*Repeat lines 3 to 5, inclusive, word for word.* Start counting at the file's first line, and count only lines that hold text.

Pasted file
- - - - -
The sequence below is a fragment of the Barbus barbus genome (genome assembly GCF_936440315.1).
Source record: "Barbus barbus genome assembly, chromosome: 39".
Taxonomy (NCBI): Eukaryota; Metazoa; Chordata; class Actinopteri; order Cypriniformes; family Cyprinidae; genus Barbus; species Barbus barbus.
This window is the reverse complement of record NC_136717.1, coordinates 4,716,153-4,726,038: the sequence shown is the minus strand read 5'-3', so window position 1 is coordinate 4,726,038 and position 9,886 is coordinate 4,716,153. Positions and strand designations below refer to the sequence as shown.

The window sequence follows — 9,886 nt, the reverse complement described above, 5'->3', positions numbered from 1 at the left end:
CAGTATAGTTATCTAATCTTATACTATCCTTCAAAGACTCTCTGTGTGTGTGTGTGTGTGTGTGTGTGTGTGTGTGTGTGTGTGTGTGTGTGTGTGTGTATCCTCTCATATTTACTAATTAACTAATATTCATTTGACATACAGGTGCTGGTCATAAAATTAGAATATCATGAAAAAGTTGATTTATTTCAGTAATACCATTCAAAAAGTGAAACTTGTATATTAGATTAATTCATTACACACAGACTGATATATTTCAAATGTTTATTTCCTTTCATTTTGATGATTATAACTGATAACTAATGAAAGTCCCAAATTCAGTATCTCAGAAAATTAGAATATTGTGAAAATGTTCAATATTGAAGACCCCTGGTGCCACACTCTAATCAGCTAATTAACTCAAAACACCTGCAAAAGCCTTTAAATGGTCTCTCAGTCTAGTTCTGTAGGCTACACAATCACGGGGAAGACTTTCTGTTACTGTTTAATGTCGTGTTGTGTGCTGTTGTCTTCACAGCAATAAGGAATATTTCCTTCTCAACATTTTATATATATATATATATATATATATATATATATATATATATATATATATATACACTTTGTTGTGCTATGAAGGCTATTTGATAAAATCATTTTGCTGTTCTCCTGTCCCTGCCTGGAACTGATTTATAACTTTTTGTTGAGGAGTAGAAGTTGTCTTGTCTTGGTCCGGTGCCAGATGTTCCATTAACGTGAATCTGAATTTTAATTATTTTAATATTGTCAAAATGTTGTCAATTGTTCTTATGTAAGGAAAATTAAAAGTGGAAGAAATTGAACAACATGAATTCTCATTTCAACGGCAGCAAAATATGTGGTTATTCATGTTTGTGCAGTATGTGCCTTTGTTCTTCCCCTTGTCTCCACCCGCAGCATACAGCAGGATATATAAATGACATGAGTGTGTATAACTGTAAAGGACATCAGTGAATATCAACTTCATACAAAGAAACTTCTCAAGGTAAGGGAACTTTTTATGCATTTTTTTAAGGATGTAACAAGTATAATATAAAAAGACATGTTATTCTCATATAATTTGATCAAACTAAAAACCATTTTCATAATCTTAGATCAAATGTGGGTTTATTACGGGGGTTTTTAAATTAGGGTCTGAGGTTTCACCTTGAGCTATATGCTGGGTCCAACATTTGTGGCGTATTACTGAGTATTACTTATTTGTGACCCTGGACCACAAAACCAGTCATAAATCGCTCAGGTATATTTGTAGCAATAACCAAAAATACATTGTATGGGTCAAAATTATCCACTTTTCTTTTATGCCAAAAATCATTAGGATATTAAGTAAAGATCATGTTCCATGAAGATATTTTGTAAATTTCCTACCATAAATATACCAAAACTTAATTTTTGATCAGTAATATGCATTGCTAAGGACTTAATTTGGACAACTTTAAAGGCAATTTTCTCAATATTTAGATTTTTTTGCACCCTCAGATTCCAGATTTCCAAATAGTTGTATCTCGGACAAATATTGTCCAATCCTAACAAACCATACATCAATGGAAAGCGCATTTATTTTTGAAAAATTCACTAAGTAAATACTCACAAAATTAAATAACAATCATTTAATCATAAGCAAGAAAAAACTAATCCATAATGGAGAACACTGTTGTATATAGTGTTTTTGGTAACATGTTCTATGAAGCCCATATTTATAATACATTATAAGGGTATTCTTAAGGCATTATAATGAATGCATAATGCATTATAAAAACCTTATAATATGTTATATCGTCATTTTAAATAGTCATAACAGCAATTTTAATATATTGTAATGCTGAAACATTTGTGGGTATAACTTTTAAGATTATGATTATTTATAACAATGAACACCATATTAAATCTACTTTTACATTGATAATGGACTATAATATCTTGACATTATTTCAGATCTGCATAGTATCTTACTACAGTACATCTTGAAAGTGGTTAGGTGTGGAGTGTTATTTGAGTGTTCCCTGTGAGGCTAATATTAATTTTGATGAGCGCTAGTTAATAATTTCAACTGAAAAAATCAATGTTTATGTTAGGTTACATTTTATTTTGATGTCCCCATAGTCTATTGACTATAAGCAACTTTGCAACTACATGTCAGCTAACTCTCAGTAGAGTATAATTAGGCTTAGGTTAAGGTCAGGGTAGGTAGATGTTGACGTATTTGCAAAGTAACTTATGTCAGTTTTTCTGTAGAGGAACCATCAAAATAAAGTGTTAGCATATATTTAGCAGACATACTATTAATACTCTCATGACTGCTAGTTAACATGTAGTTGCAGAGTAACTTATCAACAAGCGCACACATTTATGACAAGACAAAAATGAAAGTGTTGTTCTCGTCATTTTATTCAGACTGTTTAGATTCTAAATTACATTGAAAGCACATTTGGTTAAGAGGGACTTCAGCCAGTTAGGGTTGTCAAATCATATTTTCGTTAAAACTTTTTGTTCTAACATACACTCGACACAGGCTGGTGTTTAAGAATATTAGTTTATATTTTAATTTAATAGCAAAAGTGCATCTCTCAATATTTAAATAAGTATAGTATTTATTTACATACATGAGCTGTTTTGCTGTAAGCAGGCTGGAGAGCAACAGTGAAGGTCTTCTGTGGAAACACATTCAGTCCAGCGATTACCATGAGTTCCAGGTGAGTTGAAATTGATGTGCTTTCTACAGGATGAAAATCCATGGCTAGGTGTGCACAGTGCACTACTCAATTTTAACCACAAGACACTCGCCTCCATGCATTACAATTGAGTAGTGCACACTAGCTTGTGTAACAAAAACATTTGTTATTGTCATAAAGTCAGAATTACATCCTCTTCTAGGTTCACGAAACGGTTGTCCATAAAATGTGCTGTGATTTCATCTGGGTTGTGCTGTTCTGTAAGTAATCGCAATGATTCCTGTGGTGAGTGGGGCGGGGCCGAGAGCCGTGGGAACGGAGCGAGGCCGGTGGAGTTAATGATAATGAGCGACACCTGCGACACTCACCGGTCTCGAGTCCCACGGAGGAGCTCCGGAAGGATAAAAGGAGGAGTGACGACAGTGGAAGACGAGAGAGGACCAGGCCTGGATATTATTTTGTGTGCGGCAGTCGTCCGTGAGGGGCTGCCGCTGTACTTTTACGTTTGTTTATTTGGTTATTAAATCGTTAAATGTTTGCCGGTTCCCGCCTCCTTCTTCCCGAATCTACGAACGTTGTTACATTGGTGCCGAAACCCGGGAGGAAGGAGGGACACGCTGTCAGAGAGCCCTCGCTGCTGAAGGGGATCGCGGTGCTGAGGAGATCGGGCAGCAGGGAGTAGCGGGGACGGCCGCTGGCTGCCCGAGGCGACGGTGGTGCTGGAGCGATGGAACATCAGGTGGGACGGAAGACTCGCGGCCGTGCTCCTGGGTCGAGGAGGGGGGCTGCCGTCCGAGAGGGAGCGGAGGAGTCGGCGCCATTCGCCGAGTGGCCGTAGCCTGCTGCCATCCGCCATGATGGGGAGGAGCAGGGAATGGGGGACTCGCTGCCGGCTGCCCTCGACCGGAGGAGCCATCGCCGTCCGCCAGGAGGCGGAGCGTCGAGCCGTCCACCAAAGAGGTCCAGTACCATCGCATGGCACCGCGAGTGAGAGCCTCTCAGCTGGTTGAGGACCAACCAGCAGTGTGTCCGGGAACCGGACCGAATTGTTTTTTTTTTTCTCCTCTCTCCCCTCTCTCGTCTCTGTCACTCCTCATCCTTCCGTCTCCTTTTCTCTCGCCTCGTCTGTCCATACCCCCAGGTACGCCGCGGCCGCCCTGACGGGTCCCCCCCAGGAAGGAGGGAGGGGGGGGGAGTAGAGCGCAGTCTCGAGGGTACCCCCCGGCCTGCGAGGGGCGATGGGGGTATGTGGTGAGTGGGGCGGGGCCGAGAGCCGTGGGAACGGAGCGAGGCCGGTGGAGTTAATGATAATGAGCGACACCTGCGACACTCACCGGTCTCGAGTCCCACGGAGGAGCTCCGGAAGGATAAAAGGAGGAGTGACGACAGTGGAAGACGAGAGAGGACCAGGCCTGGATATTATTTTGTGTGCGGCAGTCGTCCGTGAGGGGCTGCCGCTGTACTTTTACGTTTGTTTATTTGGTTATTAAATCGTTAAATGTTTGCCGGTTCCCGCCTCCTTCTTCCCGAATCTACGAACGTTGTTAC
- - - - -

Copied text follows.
Taxonomy (NCBI): Eukaryota; Metazoa; Chordata; class Actinopteri; order Cypriniformes; family Cyprinidae; genus Barbus; species Barbus barbus.
This window is the reverse complement of record NC_136717.1, coordinates 4,716,153-4,726,038: the sequence shown is the minus strand read 5'-3', so window position 1 is coordinate 4,726,038 and position 9,886 is coordinate 4,716,153. Positions and strand designations below refer to the sequence as shown.

The window sequence follows — 9,886 nt, the reverse complement described above, 5'->3', positions numbered from 1 at the left end: